Is the information you have to tell employees important? You bet! Easily understood? Not by a long shot.
Uncomplicating the complicated is not an easy task, but it’s well worth the effort. Employees who better understand their benefits are ones who better appreciate the benefits they have. So, let’s get started on the path to simplification!
Step 1: Be Your Own Worst Critic
Look at last year’s communications and materials with a fresh, critical eye. Better yet, through the eyes of an employee.
Let’s say your neighbor was looking through your OE materials. Would they understand most of it? Or is it written in HR-speak that’s making their eyes glaze over? Your employees are no different than your neighbor, except you need them to understand what you’re communicating.
Another trick is to ask your employees directly! (Stay with us here.) Feedback doesn’t always have to come in the form of a survey or focus group. Think simple.
Choose five random employees and ask them to comment on last year’s OE communications. Most likely they won’t remember, so be sure to bring copies with you.
See if they pick up on the key points you were trying to communicate. And if they find your messages compelling and motivating.
Step 2: Plan Bite-Size Information
If you’re sending a firehose flow of information two weeks prior to Open Enrollment, your employees will not absorb everything you’re telling them. We recommend starting communications about six to eight weeks prior to your OE start date.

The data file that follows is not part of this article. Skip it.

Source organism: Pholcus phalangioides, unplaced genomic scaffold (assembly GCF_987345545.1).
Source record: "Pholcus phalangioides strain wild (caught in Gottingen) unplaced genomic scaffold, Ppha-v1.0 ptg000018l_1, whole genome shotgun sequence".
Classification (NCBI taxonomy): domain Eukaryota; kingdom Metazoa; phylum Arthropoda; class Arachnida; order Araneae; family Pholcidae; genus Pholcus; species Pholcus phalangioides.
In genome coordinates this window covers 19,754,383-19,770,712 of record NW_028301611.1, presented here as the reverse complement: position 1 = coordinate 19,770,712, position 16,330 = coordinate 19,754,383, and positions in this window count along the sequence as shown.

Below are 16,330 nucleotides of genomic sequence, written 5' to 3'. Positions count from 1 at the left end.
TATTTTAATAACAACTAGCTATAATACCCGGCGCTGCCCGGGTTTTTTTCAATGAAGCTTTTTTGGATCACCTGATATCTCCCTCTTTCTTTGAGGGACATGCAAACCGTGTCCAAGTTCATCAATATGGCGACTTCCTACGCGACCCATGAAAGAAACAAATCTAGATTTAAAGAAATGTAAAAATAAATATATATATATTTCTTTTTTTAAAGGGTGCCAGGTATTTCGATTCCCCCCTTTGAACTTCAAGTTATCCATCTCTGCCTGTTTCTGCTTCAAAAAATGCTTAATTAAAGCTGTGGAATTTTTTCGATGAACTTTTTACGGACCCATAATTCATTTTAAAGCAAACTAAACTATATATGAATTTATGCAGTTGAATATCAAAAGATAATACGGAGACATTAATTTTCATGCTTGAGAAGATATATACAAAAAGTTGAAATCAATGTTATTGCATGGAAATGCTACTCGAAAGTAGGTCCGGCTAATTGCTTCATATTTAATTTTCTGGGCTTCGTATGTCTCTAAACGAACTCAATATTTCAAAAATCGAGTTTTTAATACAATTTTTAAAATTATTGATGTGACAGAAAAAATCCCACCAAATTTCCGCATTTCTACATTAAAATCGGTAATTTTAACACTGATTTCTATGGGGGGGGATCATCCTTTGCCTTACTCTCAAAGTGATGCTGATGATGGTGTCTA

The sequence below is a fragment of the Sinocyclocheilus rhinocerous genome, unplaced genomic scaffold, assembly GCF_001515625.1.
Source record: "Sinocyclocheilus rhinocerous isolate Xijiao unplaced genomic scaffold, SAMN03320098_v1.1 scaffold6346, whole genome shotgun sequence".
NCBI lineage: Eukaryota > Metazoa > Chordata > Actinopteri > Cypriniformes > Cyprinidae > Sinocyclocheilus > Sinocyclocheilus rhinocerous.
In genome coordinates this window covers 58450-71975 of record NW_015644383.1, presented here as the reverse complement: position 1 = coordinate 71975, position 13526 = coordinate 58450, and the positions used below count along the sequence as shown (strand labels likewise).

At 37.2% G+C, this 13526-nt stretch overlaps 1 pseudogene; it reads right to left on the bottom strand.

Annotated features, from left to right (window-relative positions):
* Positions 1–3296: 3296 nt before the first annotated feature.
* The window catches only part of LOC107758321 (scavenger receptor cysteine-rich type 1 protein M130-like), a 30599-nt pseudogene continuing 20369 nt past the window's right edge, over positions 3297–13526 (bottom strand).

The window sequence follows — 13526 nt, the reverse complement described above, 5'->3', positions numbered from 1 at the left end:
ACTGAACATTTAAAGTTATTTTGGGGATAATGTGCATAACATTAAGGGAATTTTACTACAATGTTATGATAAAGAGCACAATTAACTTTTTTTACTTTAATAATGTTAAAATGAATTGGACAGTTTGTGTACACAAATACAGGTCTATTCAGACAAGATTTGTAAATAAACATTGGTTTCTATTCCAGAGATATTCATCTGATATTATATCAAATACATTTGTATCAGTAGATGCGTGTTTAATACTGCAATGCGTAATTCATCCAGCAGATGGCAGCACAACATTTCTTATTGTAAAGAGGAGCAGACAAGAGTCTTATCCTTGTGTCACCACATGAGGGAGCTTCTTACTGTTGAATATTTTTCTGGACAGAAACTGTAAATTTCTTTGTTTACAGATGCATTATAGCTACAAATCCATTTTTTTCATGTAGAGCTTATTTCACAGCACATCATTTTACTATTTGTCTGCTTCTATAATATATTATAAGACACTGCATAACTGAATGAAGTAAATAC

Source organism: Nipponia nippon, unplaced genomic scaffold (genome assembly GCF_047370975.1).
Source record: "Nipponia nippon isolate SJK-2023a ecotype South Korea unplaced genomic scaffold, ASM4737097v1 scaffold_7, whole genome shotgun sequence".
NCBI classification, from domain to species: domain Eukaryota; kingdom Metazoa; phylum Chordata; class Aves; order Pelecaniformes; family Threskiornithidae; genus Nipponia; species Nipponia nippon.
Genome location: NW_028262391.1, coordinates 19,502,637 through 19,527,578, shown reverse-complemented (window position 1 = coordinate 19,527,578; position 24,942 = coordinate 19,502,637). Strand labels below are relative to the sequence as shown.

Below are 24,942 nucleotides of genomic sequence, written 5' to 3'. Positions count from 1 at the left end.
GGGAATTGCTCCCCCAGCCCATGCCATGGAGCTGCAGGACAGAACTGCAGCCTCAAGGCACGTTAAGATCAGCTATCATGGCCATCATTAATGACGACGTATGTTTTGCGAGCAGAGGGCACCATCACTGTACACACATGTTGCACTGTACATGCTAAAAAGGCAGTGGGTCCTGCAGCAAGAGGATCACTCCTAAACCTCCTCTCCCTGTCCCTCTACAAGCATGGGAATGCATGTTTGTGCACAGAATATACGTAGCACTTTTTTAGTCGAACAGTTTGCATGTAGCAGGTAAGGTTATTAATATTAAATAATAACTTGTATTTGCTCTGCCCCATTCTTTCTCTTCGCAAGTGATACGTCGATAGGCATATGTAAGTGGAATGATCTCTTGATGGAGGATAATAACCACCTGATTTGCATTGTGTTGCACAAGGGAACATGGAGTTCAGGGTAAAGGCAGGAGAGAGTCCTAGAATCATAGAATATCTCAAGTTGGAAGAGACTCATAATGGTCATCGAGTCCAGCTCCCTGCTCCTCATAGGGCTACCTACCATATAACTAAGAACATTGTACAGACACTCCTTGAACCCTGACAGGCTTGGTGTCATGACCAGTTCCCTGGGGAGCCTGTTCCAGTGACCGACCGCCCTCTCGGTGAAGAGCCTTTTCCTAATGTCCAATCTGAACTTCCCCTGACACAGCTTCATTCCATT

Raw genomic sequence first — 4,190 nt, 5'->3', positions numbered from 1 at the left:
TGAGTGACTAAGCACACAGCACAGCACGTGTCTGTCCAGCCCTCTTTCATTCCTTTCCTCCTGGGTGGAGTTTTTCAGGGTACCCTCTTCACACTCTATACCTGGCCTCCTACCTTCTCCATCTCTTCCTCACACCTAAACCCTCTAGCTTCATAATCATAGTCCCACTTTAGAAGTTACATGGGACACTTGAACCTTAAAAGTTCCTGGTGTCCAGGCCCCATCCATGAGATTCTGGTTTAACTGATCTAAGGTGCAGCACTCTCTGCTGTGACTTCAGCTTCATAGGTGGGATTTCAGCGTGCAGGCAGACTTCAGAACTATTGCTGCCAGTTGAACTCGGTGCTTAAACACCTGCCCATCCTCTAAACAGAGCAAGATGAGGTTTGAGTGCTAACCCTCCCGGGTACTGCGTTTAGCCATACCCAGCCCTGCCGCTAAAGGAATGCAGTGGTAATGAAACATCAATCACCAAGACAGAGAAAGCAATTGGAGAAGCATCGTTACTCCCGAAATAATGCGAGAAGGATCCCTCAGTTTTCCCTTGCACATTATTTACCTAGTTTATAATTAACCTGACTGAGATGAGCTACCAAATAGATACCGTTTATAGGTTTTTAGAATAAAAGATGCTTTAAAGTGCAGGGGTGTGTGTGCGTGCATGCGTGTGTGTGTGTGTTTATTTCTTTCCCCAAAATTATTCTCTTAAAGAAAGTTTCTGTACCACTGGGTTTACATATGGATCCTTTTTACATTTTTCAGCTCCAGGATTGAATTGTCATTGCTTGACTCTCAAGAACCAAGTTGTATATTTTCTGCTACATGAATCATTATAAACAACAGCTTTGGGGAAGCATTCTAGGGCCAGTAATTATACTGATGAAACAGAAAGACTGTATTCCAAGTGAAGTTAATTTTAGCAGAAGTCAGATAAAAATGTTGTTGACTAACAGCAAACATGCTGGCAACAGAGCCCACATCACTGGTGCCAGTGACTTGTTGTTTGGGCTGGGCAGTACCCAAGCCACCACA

Strive for a slow drip campaign that feeds bite-sized bits of information. A sample campaign for a late October enrollment may look like this…
– Teaser/kick-off announcements
– Watch for what’s to come messaging
– Weekly or bi-weekly communications with chunks of information
– Home mailer with highlights and a few important details
– Portal/website or interactive guide with deeper dive information, tools, and resources
– Meetings, webinars and benefits sessions
– Displays for enrollment to do’s and timing
– Weekly reminders to enroll (first day, one week left, last day)
Step 3: Stay on Point!
According to Unum, half of employees spend less than 30 minutes reviewing benefits before enrolling. If you have only half an hour, how do you get across the WIIFM (what’s in it for me) message?
You really have to spend time considering the message you’re putting out there. Is it going to drive the results you’re hoping for? The key is to build messaging focused only on achieving your objectives. Avoid filling headspace or airwaves with any other content than what employees need to know to make the decision at hand.
It’s Time to Change Things Up!
Put in the work now so you can achieve effective, results-generating communications. Communications that may actually be read!
Nathanial Hawthorne said it best, “Easy reading is damn hard writing.”